Jump to content


 


Register a free account to unlock additional features at BleepingComputer.com
Welcome to BleepingComputer, a free community where people like yourself come together to discuss and learn how to use their computers. Using the site is easy and fun. As a guest, you can browse and view the various discussions in the forums, but can not create a new topic or reply to an existing one unless you are logged in. Other benefits of registering an account are subscribing to topics and forums, creating a blog, and having no ads shown anywhere on the site.


Click here to Register a free account now! or read our Welcome Guide to learn how to use this site.

Photo

Is this a Good Setup for Back up


  • Please log in to reply
3 replies to this topic

#1 bjett

bjett

  • Members
  • 14 posts
  • OFFLINE
  •  
  • Local time:09:54 PM

Posted 03 March 2018 - 12:37 PM

I have multiple computers at my house and an external HD connected to my router. I have set up my external HD as a network drive to store all of my files in one place creating one Documents, photos etc folders. I know I can set it up to where it backs up these folders from my computers to the HD, but I want one central place to access individual files. I do not subscribe to any cloud services, so I do not have any cloud space big enough for all of my files. Is what I am doing the best set up? I just don't want to have multiple folders on different drives, and want to access the same things on all computers/devices. Also, I was wondering if I could create a backup of my HD to store on each device in case something happens to my external I can restore it from one of the computers. The backup can be just a back up restore point, and not individual files (Sorry I know that is not the technical term I am looking for, but I don't know how else to describe what my aim is).


Edited by hamluis, 03 March 2018 - 01:44 PM.
Moved from Networking to Backup - Hamluis.


BC AdBot (Login to Remove)

 


#2 Vicin

Vicin

  • Members
  • 64 posts
  • OFFLINE
  •  
  • Gender:Male
  • Location:Sweden
  • Local time:04:54 AM

Posted 04 March 2018 - 05:51 PM

Consider if the network drive broke completely, then any kind of restore won't work, what you need then is a duplicate of the files. 

The safest thing would be to backup the entire network drive to a secondary drive (another external drive or just a copy of the files on one of your computers) once every now and then. If your drive crashes you can just get the files from the other drive.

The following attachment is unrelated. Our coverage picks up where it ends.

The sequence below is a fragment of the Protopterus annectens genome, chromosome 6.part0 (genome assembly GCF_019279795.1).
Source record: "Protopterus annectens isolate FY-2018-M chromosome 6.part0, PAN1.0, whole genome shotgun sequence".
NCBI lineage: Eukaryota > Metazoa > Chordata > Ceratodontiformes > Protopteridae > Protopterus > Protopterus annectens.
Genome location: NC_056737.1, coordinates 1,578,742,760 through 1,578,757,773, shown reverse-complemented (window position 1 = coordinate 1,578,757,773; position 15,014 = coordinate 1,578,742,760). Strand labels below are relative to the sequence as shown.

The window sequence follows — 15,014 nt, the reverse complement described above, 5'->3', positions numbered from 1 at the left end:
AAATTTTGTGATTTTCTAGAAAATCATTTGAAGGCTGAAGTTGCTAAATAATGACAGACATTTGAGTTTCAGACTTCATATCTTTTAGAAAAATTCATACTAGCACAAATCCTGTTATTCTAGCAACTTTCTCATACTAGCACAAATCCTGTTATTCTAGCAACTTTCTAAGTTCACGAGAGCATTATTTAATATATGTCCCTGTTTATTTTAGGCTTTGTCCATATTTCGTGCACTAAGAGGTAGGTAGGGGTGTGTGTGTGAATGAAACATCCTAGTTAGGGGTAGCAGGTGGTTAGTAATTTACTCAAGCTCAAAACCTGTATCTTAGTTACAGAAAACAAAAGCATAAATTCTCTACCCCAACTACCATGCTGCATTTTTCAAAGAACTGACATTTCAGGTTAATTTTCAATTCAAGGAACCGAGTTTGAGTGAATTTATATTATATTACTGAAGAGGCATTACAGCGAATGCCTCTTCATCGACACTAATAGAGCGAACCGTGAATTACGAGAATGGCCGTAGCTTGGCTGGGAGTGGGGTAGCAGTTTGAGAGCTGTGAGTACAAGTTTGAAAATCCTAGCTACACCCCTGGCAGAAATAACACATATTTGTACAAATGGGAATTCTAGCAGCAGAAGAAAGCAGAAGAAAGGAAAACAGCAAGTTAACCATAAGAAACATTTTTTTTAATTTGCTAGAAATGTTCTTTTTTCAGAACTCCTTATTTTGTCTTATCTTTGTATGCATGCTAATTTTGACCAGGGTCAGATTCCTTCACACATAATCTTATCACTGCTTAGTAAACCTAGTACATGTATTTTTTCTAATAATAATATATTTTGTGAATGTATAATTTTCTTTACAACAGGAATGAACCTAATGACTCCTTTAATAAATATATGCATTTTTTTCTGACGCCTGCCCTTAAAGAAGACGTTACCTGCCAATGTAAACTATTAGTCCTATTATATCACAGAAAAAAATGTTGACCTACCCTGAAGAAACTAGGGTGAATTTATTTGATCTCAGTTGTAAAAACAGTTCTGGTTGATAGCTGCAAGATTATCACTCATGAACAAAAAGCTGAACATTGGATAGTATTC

However, I'm not a pro at these kind of questions but from what I know, this is probably the way to go if you don't want to go for a cloud storage and have files that are irreplaceable. 

 

The drawback would be if a virus wiped the drive and the virus was also backed up to the other drive, so make sure to do a scan of the files before you transfer them.



#3 Sneakycyber

Sneakycyber

    Network Engineer


  • BC Advisor
  • 6,130 posts
  • OFFLINE
  •  
  • Gender:Male
  • Location:Ohio
  • Local time:10:54 PM

Posted 14 March 2018 - 07:36 AM

The issue with keeping all of your files in one place is you have one point of failure. Best Practice is the 321 strategy. 3 Copies, 2 Different Storage types (Cloud, physical, Tape, internal/external) 1 kept offsite (cloud storage, safe deposit box, Office Drawer). You can use Google Drive or Dropbox for free depending on how much data you have for backup storage. Veeam Endpoint for Windows is free and allows you to backup to an external drive, network location, or cloud provider (Ex:Amazon S3). Carbonite is a highly recommended paid cloud backup service. I use both of these along with Cloudberry Server backup on some of my networks. 


Chad Mockensturm 
Network Engineer
Certified CompTia Network +, A +

#4 RolandJS

RolandJS

  • Members
  • 4,533 posts
  • OFFLINE
  •  
  • Gender:Male
  • Location:Austin TX metro area
  • Local time:09:54 PM

Posted 14 March 2018 - 11:34 AM

I think having backups on two usb external hard-drives along with the Cloud backup will be enough.  Those usb ext HDs can be disconnected when not in use either backing up or restoring.  I have mine in a house safe holding papers and pancake drives.


"Take care of thy backups and thy restores shall take care of thee."  -- Ben Franklin revisited.

http://collegecafe.fr.yuku.com/forums/45/Computer-Technologies/

Backup, backup, backup! -- Lady Fitzgerald (w7forums)

Clone or Image often! Backup... -- RockE (WSL)





0 user(s) are reading this topic

0 members, 0 guests, 0 anonymous users